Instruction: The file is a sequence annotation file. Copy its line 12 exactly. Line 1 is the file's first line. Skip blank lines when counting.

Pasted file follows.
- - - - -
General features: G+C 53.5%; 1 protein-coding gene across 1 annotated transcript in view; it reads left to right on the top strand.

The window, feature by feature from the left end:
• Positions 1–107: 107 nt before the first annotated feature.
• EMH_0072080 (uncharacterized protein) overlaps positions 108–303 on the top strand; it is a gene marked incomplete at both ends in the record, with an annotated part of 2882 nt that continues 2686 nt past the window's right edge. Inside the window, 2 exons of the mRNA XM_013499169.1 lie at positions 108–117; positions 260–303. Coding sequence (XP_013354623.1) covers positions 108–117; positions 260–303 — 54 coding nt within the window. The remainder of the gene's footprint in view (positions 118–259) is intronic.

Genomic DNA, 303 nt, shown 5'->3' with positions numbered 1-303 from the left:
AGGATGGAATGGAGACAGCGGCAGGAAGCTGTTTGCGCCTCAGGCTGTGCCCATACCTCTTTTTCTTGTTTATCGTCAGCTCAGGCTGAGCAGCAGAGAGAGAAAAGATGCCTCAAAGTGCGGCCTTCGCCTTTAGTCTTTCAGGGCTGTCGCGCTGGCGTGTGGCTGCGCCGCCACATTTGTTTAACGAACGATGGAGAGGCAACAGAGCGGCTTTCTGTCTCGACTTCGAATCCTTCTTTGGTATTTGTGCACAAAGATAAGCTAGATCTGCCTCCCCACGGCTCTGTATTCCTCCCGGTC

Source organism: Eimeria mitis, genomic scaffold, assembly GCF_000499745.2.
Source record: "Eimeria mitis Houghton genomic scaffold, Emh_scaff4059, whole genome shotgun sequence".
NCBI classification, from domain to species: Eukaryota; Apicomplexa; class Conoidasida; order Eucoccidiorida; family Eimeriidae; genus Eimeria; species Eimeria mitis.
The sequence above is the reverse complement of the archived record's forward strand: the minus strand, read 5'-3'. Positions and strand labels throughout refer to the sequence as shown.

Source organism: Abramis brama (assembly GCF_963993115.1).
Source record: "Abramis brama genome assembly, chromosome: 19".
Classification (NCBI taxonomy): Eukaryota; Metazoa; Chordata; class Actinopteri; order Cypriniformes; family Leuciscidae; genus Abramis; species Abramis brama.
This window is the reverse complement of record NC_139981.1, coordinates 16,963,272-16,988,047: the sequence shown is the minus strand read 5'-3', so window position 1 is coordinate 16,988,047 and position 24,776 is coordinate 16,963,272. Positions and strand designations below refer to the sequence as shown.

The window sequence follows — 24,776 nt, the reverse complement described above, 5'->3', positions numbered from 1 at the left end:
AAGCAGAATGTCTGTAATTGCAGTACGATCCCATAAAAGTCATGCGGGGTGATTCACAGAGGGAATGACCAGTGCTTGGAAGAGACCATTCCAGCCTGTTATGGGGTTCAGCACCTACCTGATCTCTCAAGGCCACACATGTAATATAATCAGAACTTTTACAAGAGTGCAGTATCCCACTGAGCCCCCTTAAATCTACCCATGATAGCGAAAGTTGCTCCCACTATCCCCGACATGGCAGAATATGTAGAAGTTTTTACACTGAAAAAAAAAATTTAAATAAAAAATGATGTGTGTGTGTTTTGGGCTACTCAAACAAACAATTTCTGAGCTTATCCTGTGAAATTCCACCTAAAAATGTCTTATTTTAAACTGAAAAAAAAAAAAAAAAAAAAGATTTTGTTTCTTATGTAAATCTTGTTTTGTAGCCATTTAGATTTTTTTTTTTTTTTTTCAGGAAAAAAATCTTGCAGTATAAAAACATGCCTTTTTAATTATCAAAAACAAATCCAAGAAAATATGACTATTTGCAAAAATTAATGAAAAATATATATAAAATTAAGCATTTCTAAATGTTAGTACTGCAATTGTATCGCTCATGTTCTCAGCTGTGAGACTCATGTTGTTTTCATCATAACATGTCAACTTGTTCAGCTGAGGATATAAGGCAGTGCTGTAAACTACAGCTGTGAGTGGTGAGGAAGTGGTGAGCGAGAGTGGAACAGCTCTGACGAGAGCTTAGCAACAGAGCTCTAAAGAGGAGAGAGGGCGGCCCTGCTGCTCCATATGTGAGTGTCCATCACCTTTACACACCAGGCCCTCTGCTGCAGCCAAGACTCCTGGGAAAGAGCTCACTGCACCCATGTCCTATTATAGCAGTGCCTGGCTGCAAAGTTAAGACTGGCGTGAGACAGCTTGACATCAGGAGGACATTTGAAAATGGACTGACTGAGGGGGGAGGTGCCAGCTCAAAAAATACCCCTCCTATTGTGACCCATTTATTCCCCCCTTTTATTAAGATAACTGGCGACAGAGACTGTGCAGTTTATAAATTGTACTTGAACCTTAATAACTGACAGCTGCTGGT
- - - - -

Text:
Source record: "Abramis brama genome assembly, chromosome: 19".